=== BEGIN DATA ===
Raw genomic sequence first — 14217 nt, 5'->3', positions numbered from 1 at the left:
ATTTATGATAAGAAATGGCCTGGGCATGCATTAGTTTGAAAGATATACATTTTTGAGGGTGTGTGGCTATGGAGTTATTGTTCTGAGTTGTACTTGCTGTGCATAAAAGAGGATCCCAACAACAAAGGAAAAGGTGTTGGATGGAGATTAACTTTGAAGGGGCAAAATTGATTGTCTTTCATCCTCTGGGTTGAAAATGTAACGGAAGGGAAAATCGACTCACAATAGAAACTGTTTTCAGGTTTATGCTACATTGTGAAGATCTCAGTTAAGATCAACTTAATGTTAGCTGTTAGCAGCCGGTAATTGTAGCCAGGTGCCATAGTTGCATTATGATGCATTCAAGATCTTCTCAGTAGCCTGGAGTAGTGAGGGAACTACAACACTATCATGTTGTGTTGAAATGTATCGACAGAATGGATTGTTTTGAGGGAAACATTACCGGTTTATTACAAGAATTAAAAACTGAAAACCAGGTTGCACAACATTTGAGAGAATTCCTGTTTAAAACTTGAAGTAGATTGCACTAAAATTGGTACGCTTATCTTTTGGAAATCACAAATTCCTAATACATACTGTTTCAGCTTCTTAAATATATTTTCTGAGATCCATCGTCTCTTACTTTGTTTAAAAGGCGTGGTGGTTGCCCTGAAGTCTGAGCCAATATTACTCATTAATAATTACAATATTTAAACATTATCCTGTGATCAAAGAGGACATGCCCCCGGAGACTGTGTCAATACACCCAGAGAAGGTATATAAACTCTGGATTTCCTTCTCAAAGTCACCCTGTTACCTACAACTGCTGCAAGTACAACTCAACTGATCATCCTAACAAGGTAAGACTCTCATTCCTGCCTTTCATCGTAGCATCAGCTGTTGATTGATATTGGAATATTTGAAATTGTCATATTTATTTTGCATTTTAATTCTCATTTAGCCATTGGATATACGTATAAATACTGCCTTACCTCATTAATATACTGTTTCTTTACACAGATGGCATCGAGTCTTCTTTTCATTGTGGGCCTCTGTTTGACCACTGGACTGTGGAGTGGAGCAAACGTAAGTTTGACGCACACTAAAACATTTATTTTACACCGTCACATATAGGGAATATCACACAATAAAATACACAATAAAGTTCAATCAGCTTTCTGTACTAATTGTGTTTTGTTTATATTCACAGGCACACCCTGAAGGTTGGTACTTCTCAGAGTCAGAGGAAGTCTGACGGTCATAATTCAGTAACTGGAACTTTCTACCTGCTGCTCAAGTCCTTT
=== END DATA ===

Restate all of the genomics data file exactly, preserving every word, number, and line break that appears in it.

Raw genomic sequence first — 14217 nt, 5'->3', positions numbered from 1 at the left:
ATTTATGATAAGAAATGGCCTGGGCATGCATTAGTTTGAAAGATATACATTTTTGAGGGTGTGTGGCTATGGAGTTATTGTTCTGAGTTGTACTTGCTGTGCATAAAAGAGGATCCCAACAACAAAGGAAAAGGTGTTGGATGGAGATTAACTTTGAAGGGGCAAAATTGATTGTCTTTCATCCTCTGGGTTGAAAATGTAACGGAAGGGAAAATCGACTCACAATAGAAACTGTTTTCAGGTTTATGCTACATTGTGAAGATCTCAGTTAAGATCAACTTAATGTTAGCTGTTAGCAGCCGGTAATTGTAGCCAGGTGCCATAGTTGCATTATGATGCATTCAAGATCTTCTCAGTAGCCTGGAGTAGTGAGGGAACTACAACACTATCATGTTGTGTTGAAATGTATCGACAGAATGGATTGTTTTGAGGGAAACATTACCGGTTTATTACAAGAATTAAAAACTGAAAACCAGGTTGCACAACATTTGAGAGAATTCCTGTTTAAAACTTGAAGTAGATTGCACTAAAATTGGTACGCTTATCTTTTGGAAATCACAAATTCCTAATACATACTGTTTCAGCTTCTTAAATATATTTTCTGAGATCCATCGTCTCTTACTTTGTTTAAAAGGCGTGGTGGTTGCCCTGAAGTCTGAGCCAATATTACTCATTAATAATTACAATATTTAAACATTATCCTGTGATCAAAGAGGACATGCCCCCGGAGACTGTGTCAATACACCCAGAGAAGGTATATAAACTCTGGATTTCCTTCTCAAAGTCACCCTGTTACCTACAACTGCTGCAAGTACAACTCAACTGATCATCCTAACAAGGTAAGACTCTCATTCCTGCCTTTCATCGTAGCATCAGCTGTTGATTGATATTGGAATATTTGAAATTGTCATATTTATTTTGCATTTTAATTCTCATTTAGCCATTGGATATACGTATAAATACTGCCTTACCTCATTAATATACTGTTTCTTTACACAGATGGCATCGAGTCTTCTTTTCATTGTGGGCCTCTGTTTGACCACTGGACTGTGGAGTGGAGCAAACGTAAGTTTGACGCACACTAAAACATTTATTTTACACCGTCACATATAGGGAATATCACACAATAAAATACACAATAAAGTTCAATCAGCTTTCTGTACTAATTGTGTTTTGTTTATATTCACAGGCACACCCTGAAGGTTGGTACTTCTCAGAGTCAGAGGAAGTCTGACGGTCATAATTCAGTAACTGGAACTTTCTACCTGCTGCTCAAGTCCTTT